The advantage often touted by such enterprise suites is the sweeping functionalities that permit an end-to-end view and management of an organization’s entire software lifecycle. Everything you need appears to be contained in single management application, with just one interface to learn, one product to support, and a single vendor relationship to manage. There’s also the perceived “low-risk” proposition of tapping a well-known brand that may already enjoy a solid presence within your organization – which often means that internal buy-in is easier to obtain.
But these applications also have a number of disadvantages that come with these “do everything” products. For one thing, SAM functionality is not likely to be the vendor’s primary area of expertise. Just because a vendor is a market leader in hardware, security, or business productivity doesn’t guarantee its SAM tool can provide a detailed, real-time snapshot of software titles installed throughout your organization, keep you on top of licensing compliance issues, track and report on IT purchases, or pinpoint the unused applications you’re wasting money on. And don’t assume that large vendors that have acquired highly regarded point products will continue to invest in state-of-the-art SAM functionality after the initial purchase; these tools often get watered down once they’re integrated into the larger suite to the point where they lose a great deal of their usefulness. Additionally, the broad scope and heavy footprint of enterprise suites often has an unfortunate tendency to consume lots of resources.
Finally, be sure to account for administrative overhead if you’re considering an enterprise suite. In general, because of their complexity, these applications require dedicated staff and deeper expertise to implement – often taking up to 18 months to fully deploy. Meanwhile, the risks related to licensing compliance will remain essentially unaddressed. Once implemented, such products are also generally more challenging to administer and maintain, and the vendor support organizations – often located overseas – tend to lack the responsiveness and specialized knowledge you would expect from smaller vendors selling dedicated point products.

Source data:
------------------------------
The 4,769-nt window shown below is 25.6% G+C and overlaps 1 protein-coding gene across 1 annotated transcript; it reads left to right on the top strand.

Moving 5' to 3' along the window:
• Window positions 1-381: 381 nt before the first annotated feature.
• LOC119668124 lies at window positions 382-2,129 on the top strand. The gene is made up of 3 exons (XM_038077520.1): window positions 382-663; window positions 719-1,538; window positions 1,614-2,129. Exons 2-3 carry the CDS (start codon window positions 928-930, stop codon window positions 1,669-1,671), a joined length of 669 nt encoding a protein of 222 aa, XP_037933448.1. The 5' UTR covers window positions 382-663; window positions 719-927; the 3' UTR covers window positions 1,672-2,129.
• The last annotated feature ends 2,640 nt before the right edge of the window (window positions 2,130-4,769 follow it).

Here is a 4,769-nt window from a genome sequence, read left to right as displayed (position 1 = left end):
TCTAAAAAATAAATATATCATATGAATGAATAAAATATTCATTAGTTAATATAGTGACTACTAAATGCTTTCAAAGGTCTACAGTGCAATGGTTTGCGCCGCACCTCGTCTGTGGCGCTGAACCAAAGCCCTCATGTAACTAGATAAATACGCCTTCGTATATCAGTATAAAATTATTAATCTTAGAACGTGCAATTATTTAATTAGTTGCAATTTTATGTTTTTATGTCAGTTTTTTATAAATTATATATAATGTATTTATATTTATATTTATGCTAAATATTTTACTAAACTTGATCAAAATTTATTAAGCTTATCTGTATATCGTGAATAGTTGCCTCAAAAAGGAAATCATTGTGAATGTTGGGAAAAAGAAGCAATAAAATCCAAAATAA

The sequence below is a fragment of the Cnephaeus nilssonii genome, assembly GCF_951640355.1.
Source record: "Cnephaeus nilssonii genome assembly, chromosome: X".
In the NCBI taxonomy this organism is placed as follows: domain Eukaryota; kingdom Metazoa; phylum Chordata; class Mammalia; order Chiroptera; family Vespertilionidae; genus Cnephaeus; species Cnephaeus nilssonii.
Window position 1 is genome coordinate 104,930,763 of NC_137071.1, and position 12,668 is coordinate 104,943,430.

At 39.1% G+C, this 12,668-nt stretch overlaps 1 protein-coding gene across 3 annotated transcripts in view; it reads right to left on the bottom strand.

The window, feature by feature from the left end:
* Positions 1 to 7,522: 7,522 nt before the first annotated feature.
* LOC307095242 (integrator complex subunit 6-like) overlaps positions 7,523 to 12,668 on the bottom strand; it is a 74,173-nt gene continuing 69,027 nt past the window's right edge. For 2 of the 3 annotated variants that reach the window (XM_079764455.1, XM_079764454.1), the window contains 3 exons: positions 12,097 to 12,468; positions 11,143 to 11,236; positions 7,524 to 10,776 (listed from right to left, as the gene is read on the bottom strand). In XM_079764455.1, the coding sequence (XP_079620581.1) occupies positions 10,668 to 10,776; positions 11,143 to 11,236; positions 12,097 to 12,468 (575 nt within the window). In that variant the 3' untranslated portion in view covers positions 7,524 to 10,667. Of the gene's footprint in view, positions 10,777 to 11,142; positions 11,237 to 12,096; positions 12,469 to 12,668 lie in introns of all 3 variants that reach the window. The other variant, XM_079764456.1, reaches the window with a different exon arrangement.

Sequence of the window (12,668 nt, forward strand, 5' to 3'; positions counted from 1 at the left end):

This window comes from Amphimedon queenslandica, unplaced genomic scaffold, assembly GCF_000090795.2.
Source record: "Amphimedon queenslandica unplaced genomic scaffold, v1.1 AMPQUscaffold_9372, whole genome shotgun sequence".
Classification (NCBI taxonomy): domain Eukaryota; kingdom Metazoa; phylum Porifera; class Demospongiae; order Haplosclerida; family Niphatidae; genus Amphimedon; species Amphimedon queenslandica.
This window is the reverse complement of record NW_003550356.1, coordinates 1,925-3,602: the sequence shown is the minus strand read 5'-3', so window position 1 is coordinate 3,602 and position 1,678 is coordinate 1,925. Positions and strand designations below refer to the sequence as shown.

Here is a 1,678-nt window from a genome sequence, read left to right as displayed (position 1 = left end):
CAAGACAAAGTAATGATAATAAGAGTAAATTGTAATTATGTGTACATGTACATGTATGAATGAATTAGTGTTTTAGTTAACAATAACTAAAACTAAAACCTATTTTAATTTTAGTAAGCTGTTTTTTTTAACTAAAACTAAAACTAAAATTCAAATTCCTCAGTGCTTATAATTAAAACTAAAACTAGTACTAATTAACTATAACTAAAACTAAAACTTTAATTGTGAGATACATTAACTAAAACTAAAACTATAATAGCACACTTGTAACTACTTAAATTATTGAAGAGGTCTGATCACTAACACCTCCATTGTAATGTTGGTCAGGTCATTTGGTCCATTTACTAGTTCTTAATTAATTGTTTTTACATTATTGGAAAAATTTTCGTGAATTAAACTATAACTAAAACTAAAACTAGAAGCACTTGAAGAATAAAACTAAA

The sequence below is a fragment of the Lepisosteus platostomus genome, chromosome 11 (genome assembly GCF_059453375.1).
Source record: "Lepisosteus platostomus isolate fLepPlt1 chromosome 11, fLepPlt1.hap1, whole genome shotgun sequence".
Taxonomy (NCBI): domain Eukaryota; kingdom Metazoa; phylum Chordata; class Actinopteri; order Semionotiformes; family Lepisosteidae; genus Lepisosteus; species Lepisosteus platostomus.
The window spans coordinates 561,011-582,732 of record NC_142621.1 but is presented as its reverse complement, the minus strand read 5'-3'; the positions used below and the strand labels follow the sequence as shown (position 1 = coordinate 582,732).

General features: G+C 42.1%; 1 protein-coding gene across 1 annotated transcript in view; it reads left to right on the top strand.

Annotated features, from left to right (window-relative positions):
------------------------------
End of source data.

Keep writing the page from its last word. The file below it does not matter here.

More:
Point Products Tend to Work Better, Cost Less
By definition, point products have a narrower focus than “do everything” suites, even though most are fully equipped to scale to the enterprise environment. Vendors offering point products tend to be much smaller and lesser-known. Examples of companies that offer SAM point products include iQuate, Sassafras Software, and Express Metrix. Their products typically combine software inventory, application metering, and purchasing information to provide real-time data on license deficits and surpluses, giving users an integrated, comprehensive view of software applications installed and in use across the entire organization.
Here are just a few of the advantages that point products enjoy over enterprise suites:
- They are more focused on software recognition and license reconciliation, which results in stronger overall software license management capabilities.
- They tend to offer greater depth of reporting and analysis.
- They can be deployed faster and require less staff, training, and specialized expertise to manage after implementation.